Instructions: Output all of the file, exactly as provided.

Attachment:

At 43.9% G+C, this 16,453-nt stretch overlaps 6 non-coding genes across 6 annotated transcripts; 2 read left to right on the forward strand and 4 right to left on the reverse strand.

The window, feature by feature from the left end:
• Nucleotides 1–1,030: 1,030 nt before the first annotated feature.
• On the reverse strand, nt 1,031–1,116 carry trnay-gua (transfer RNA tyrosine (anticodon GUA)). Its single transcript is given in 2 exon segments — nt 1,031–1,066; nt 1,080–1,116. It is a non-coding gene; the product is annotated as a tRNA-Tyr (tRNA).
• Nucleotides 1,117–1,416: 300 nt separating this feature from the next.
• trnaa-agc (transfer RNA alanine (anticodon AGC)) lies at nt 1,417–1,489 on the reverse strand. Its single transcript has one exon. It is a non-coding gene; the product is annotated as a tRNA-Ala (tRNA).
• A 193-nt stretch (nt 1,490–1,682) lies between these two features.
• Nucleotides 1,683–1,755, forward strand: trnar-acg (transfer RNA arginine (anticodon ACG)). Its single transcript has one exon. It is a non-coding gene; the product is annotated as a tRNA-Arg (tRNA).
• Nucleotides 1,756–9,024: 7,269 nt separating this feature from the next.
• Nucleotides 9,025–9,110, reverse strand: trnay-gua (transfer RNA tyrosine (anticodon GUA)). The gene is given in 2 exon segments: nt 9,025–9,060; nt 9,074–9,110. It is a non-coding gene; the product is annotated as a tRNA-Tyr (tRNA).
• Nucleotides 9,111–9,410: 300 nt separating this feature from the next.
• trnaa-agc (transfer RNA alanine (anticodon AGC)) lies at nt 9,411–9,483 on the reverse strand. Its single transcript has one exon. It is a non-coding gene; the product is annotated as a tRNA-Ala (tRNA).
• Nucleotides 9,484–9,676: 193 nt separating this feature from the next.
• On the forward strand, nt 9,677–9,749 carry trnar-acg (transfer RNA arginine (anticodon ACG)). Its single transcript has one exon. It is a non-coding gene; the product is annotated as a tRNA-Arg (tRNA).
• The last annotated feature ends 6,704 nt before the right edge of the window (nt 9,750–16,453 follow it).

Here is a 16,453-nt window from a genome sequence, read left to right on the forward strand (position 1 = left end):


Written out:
At 43.9% G+C, this 16,453-nt stretch overlaps 6 non-coding genes across 6 annotated transcripts; 2 read left to right on the forward strand and 4 right to left on the reverse strand.

The window, feature by feature from the left end:
• Nucleotides 1–1,030: 1,030 nt before the first annotated feature.
• On the reverse strand, nt 1,031–1,116 carry trnay-gua (transfer RNA tyrosine (anticodon GUA)). Its single transcript is given in 2 exon segments — nt 1,031–1,066; nt 1,080–1,116. It is a non-coding gene; the product is annotated as a tRNA-Tyr (tRNA).
• Nucleotides 1,117–1,416: 300 nt separating this feature from the next.
• trnaa-agc (transfer RNA alanine (anticodon AGC)) lies at nt 1,417–1,489 on the reverse strand. Its single transcript has one exon. It is a non-coding gene; the product is annotated as a tRNA-Ala (tRNA).
• A 193-nt stretch (nt 1,490–1,682) lies between these two features.
• Nucleotides 1,683–1,755, forward strand: trnar-acg (transfer RNA arginine (anticodon ACG)). Its single transcript has one exon. It is a non-coding gene; the product is annotated as a tRNA-Arg (tRNA).
• Nucleotides 1,756–9,024: 7,269 nt separating this feature from the next.
• Nucleotides 9,025–9,110, reverse strand: trnay-gua (transfer RNA tyrosine (anticodon GUA)). The gene is given in 2 exon segments: nt 9,025–9,060; nt 9,074–9,110. It is a non-coding gene; the product is annotated as a tRNA-Tyr (tRNA).
• Nucleotides 9,111–9,410: 300 nt separating this feature from the next.
• trnaa-agc (transfer RNA alanine (anticodon AGC)) lies at nt 9,411–9,483 on the reverse strand. Its single transcript has one exon. It is a non-coding gene; the product is annotated as a tRNA-Ala (tRNA).
• Nucleotides 9,484–9,676: 193 nt separating this feature from the next.
• On the forward strand, nt 9,677–9,749 carry trnar-acg (transfer RNA arginine (anticodon ACG)). Its single transcript has one exon. It is a non-coding gene; the product is annotated as a tRNA-Arg (tRNA).
• The last annotated feature ends 6,704 nt before the right edge of the window (nt 9,750–16,453 follow it).

Here is a 16,453-nt window from a genome sequence, read left to right on the forward strand (position 1 = left end):